An innovative initiative has the double advantage of improving the livelihood earned by small farmers by keeping goats, and of giving women a new dignity and sense of worth. Bharat Dogra has the story
Bharti Aharwar, a Dalit woman of Nadia Village in Jatara Block of Tikamgarh District in Madhya Pradesh, was finding it difficult to cope with increasing economic difficulties. Her husband had even gone to Delhi in search of better job opportunities, but in vain. So, when she learnt that Srijan, a social organisation, planned to train select rural women to give goats medical treatment, Bharti decided to give it a try. Soon, a Lucknow-based organisation called Goats Trust was teaching her to treat diseases common in goats, as well as see to their vaccination and nutrition.
After the training, Bharti, dressed in her smart new uniform, was ready to set out with her bag of medicines to visit various households where goats needed treatment. Though she was excited and happy about this opportunity, she had to overcome opposition from some members of her family, who did not like her having to go from house to house for a small fee (often no more than Rs 10). She had to put up with taunts from some neighbours, too. However, Bharti did not let such minor irritants stand in her way. And when she proved quite successful in treating the goats, the nay-sayers were silenced, and the villagers acquired a new respect for the pashusakhi (friend of animals), as she and her colleagues are called. Her stock rose further when Bharti held vaccination and deworming camps for goats.
Villagers soon discovered how useful it is to have a ‘para goat vet’ amongst them, who could be consulted whenever needed and, that too, for a nominal cost. They knew from experience that certain diseases could spread very fast among goats and Bharti’s training made it much easier for them to take preventive steps. Bharti also effected tie-ups with farmer / producer groups to arrange for timely supply of not just medicines but also of nutritious feed prepared by women members of the groups. She gets a modest commission for the sales she arranges. That she is able to take better care of the goats belonging to her own family is of course a bonus. Bharti’s efforts now earn her around Rs 60,000 a year, which helps her to arrange better education for her children.
Maya Ghosh was one of the first pashusakhis in the district. After her training, one of her first tasks was to conduct a survey of goat rearing in her village, Bijrawan. It revealed that almost 90 per cent of the families rear between 5 and 10 goats, an indication of the important role played by the animals in the lives of the mostly small and marginal farmers. Maya is grateful to Srijan for training her in the work. She saved up her earnings and was able to gift a motorcycle to her husband. Her next target is to buy a Scooty for herself so that she can access the households in a nearby village who need her services but are difficult to reach at present.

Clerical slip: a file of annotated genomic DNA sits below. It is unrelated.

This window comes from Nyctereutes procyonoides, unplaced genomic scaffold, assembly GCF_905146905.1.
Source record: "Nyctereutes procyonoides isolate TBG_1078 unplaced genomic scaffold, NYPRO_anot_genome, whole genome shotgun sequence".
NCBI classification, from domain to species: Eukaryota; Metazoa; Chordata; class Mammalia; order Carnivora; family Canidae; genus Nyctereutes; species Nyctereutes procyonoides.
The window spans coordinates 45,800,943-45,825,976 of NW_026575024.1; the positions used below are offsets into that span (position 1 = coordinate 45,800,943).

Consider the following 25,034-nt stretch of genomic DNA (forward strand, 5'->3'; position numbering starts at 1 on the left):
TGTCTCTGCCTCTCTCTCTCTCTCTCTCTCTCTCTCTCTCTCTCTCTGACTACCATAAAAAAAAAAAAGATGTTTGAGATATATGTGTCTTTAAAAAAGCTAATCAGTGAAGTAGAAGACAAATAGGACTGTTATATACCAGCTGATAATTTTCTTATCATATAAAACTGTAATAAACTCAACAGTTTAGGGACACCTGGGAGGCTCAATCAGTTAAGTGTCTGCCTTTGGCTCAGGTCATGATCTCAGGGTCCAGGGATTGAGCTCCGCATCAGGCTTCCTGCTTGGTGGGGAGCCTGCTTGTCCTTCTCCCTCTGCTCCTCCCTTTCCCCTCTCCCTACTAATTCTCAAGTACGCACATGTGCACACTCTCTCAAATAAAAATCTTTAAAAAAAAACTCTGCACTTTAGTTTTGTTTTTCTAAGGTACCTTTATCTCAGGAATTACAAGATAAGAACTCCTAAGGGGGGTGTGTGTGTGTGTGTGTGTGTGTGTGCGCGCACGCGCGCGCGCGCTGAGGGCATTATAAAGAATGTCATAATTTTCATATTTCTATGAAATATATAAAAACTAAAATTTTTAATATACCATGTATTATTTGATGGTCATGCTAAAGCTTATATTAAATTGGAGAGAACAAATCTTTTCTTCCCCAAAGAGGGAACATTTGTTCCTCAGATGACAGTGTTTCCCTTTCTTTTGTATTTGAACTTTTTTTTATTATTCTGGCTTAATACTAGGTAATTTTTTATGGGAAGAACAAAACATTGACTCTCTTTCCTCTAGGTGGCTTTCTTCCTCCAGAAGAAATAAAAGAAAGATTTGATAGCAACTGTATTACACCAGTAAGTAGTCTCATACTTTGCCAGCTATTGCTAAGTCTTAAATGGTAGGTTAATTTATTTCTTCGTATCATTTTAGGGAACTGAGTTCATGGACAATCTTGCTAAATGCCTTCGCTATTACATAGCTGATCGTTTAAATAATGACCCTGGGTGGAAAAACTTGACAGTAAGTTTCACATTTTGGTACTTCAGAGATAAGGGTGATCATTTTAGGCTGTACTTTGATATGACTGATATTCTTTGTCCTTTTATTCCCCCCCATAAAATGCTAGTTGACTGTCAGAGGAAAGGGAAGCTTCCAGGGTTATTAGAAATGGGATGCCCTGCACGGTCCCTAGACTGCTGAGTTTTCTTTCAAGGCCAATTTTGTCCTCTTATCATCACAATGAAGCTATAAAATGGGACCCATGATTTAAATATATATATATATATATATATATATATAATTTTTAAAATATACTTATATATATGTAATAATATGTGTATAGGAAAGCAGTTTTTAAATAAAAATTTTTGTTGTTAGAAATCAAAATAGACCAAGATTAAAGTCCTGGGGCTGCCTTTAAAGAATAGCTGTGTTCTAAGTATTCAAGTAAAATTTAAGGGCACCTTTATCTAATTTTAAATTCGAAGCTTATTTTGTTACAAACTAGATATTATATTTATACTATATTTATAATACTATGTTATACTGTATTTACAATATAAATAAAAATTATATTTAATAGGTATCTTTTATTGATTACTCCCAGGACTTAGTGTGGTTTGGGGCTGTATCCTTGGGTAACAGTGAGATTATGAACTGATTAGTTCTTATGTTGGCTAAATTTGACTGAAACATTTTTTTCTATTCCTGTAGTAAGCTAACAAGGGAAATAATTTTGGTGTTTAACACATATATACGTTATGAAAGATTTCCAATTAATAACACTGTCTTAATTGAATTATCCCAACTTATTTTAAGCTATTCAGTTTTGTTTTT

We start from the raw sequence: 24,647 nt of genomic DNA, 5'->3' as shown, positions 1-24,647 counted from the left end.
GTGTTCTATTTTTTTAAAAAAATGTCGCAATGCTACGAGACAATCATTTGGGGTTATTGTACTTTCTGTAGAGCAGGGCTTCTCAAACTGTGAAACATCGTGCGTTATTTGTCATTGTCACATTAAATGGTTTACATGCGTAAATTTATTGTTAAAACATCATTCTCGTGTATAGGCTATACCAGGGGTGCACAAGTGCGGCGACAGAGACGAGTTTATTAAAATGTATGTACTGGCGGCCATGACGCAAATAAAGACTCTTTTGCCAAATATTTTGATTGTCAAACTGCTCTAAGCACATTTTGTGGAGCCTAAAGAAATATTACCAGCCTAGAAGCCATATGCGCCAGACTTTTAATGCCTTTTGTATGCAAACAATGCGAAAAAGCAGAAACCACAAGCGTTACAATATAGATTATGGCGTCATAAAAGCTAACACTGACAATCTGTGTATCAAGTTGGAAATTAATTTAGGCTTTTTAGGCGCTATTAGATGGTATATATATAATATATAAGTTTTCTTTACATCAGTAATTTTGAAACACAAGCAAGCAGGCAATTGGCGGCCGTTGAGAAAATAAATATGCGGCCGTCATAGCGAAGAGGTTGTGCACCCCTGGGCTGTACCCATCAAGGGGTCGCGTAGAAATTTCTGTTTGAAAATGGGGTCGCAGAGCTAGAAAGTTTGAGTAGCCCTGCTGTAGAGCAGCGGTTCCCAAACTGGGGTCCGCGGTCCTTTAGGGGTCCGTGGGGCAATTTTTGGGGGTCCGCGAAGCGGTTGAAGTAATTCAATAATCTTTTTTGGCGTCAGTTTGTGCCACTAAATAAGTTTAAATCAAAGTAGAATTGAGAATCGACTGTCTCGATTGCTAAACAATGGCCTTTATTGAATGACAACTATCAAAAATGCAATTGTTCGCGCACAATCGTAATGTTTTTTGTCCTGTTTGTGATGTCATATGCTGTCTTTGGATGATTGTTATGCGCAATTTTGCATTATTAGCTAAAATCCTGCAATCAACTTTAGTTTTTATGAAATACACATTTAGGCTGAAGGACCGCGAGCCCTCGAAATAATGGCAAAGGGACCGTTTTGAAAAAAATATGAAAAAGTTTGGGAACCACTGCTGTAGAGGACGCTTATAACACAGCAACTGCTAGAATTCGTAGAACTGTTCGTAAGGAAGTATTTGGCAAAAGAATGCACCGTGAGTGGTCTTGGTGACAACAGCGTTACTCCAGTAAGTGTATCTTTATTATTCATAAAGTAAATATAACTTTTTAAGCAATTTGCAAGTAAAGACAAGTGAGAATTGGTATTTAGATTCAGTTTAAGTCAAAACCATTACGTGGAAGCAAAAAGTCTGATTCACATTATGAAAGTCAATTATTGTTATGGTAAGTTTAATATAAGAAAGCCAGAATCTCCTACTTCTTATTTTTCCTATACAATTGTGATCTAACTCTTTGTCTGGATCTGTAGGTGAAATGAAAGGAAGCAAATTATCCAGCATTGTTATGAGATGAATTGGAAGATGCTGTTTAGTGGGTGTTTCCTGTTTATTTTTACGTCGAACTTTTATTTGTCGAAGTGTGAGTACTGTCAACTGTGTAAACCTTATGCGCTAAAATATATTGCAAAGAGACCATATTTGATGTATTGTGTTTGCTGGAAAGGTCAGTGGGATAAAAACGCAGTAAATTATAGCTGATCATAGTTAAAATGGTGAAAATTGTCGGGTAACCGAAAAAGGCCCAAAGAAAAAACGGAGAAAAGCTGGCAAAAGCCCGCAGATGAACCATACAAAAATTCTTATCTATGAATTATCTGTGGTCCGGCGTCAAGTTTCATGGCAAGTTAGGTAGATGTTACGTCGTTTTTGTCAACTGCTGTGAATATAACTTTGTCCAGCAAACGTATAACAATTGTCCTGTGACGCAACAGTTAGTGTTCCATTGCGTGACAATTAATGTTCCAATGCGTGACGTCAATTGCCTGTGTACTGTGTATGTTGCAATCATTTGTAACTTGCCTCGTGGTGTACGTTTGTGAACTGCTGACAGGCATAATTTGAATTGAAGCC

Hira Devi is a pashusakhi in Kaanti Village. She says initially some villagers expressed doubts about her skills. So, she purchased a very ill goat and treated it till it was back in good health. There has been no looking back since then. Varsha Vishwakarma, a pashusakhi of Bachhaura Village, says some of her neighbours made fun of her when she started going on her rounds soon after training, but she ignored them and continued with her tasks and responsibilities.
Srijan’s efforts started with just 10 pashusakhis in Tikamgarh District, but within a relatively short time their number has increased to 76. In addition, some neighbouring areas as well as some regions in other states have taken up similar initiatives. In fact, some government officials who had expressed doubts regarding the project are now very appreciative of it. Success is two-fold: Firstly, as disease has been a significant problem in goat-rearing, the model has helped improve animal health and, consequently, livelihoods based on goats. Secondly, the regard and respect for the skills of women have gone up with their success as pashusakhis, and the initiative is opening up fresh opportunities for rural women.
Rakesh Kumar Singh, coordinator of Srijan’s activities in Tikamgarh, says the learning and skill development of the ‘para vets’ have been much beyond expectation. Also, the field is now open for enhancing goat-based livelihoods, particularly for scheduled castes and tribes, by making better use of existing government schemes.
(The writer is a senior freelance journalist and author who has been associated with several social movements and initiatives. He lives in New Delhi.)